Volkswagen Eos' hard-top makes it an enticing option.
Bruce is looking for a brand new convertible for his wife. He won't be driving the car at all, but knows his wife insists upon an automatic transmission.
Up to about $50,000.
Bruce suspects something like a Mazda MX-5 will be a bit too harsh for their needs, but he thinks a dash of sporting character won't go astray.
Other options such as the Mini Cooper Cabrio and Roadster, Fiat 500C Convertible, Peugeot 308CC and Renault Megane CC have also been ruled out, and Bruce has said the car may need to ferry four adults in relative comfort on occasion.
A BMW 120i fits most of the requirements but at $53,800 stretches the budget too far.
And it's the same story for the bigger Audi A5, BMW 3 and 6-Series and Mercedes-Benz E-Class that would comfortably sit four adults.
Bruce's wife is expected to spend a bit of time in the car commuting from Sydney's rural north-western suburbs, and will be parked at a train station on occasion. Bruce has said he is concerned about a soft-top as it may tempt thieves. However, insurance companies should cover the car for damage, vandalism and losses, even if that happens where it's parked - so as long as the cover complies, this shouldn't be a problem.
Volkswagen Golf Cabriolet, from $37,490 plus on-road costs
The Golf Cabriolet is a bit of a favourite in the Drive offices, having pipped some formidable competition to take out the Best Convertible category at our Car of the Year awards for the past two years. That competition included the brilliant Porsche Boxster, and the Golf Cab did it purely because it's a lot of car for not a lot of money.
Priced from $36,490 plus on-road costs, it gets a peppy and frugal 1.4-litre turbocharged and supercharged four-cylinder engine with enough power and flexibility for it to lead Drive's judges to label it a "hot hatch without a roof"'.
Indeed, it corners commendably, feels light on the road, and has a comfortable suspension setup that copes well with the lumpy roads Bruce's wife will no doubt encounter on Sydney's fringes. That's the sporty aspect covered, then.
The automatic is a six-speed dual-clutch unit which adds $2500 to the initial asking price, and while it is a smooth unit in most situations, it can be a little hesitant from a standstill. The auto can attract some additional servicing costs, too, so Bruce should bear that in mind.
It's spacious inside, and while the trim looks a little bland, the functionality is top-notch. The boot is reasonable at 250 litres with the roof up or down, and the lid is a benchmark setter as it takes just nine seconds to go up or down.
Volkswagen Eos, from $49,990 plus on-road costs
The hard-topped bigger brother to the Golf isn't quite as nimble to drive, but it does tick off the security and peace of mind aspect that Bruce spoke about.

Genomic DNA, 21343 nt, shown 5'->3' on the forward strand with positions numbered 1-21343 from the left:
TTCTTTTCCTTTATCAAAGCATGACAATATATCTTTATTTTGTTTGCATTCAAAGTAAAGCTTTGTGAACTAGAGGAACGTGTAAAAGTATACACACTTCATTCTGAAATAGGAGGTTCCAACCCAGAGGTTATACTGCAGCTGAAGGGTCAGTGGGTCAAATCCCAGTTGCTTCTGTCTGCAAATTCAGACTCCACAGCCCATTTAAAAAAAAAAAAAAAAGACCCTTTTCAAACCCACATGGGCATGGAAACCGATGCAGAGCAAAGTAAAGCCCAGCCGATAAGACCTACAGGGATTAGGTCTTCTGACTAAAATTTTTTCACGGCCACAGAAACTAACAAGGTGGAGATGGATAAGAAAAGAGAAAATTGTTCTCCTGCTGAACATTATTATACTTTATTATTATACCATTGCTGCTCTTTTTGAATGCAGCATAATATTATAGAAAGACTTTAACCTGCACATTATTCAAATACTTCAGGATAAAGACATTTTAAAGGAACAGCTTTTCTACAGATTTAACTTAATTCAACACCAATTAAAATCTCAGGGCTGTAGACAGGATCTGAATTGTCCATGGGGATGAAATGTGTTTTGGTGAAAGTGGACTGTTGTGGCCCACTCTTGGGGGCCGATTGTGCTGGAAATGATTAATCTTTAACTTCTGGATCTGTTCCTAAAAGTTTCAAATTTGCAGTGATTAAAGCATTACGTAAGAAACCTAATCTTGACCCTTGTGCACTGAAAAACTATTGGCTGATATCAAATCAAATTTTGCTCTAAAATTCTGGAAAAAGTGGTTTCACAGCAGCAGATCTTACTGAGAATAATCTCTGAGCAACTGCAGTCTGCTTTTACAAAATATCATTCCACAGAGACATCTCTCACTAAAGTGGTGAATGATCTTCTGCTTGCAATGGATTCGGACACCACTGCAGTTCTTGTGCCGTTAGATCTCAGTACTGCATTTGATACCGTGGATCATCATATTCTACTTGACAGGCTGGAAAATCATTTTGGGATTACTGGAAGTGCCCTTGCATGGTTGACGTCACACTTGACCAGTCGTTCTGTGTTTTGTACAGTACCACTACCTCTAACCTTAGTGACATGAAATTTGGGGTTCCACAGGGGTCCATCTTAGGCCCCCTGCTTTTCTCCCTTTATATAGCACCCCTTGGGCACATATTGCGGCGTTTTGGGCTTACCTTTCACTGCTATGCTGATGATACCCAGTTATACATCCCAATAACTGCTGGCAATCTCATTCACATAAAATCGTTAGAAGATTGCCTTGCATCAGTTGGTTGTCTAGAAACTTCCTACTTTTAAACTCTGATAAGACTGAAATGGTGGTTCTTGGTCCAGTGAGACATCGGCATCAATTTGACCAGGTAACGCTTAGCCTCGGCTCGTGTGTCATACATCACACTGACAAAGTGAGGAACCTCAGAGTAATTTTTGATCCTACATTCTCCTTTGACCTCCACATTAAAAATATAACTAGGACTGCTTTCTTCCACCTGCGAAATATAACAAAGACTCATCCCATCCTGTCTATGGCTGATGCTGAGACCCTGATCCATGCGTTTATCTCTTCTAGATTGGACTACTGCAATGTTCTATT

It's not as floppy on the road as the already ruled-out French models, and the ride quality and steering precision are both without any issues. It's available with two engines, a 2.0-litre turbo diesel or a 2.0-litre turbocharged four-cylinder petrol engine which is the same as is in the current GTI.
The latter is perky to say the least – even when you take into account that it's on the chubby side at nearly 1600kg with the dual-clutch automatic option, which brings the same baggage as the Golf in terms of service costs.
Because the Eos is also based on the Golf, it's almost identical in size to the Golf Cabriolet. The roof is on the slow side at 25 seconds, and with the lid in place the boot is a handy 380 litres, or 205 litres with it down.
Audi A3 Cabriolet, from $52,150 plus on-road costs
The Audi A3 Cabriolet is a very similar beast to the Golf Cabriolet. It is based on the same underpinnings and has a similar, quick soft-top roof and compact but comfortable interior.
But what may make the A3 appeal more is that fashionable four-ringed badge.
The Audi does have a slightly classier interior than the Golf, with quality finishes across the dash and doors, but it is starting to age a little in comparison to other Audi models.
The A3 is available with two petrol engines, the base model 1.8-litre turbo and the 2.0-litre turbo. Either will likely have enough guts to satisfy, but because the A3 uses a similar dual-clutch automatic to the Golf, it has the same tendencies to be a touch jerky around town. But it corners well, the steering is faithful, and the ride is comfortable.
Bruce shouldn't expect any relief in terms of servicing costs if he does opt for the Audi. But if he is prepared to shop around, there's a good chance he may find a low-kilometre demonstrator for a decent discount.
If Bruce is truly worried about having a soft-top model, then the Eos is the best option here.
But if he and his wife feel comfortable with a fabric-roofed model, then either the Audi A3 or Golf Cabriolet will suit. They're very similar cars: both have clever, quick roofs, and both drive well.
We'd suggest, though, that the savings that can be made by going for the Golf over the far pricier Audi can't be sneezed at, and if Bruce does go for the VW, he'll be able to put some of the extra budget away for future servicing costs.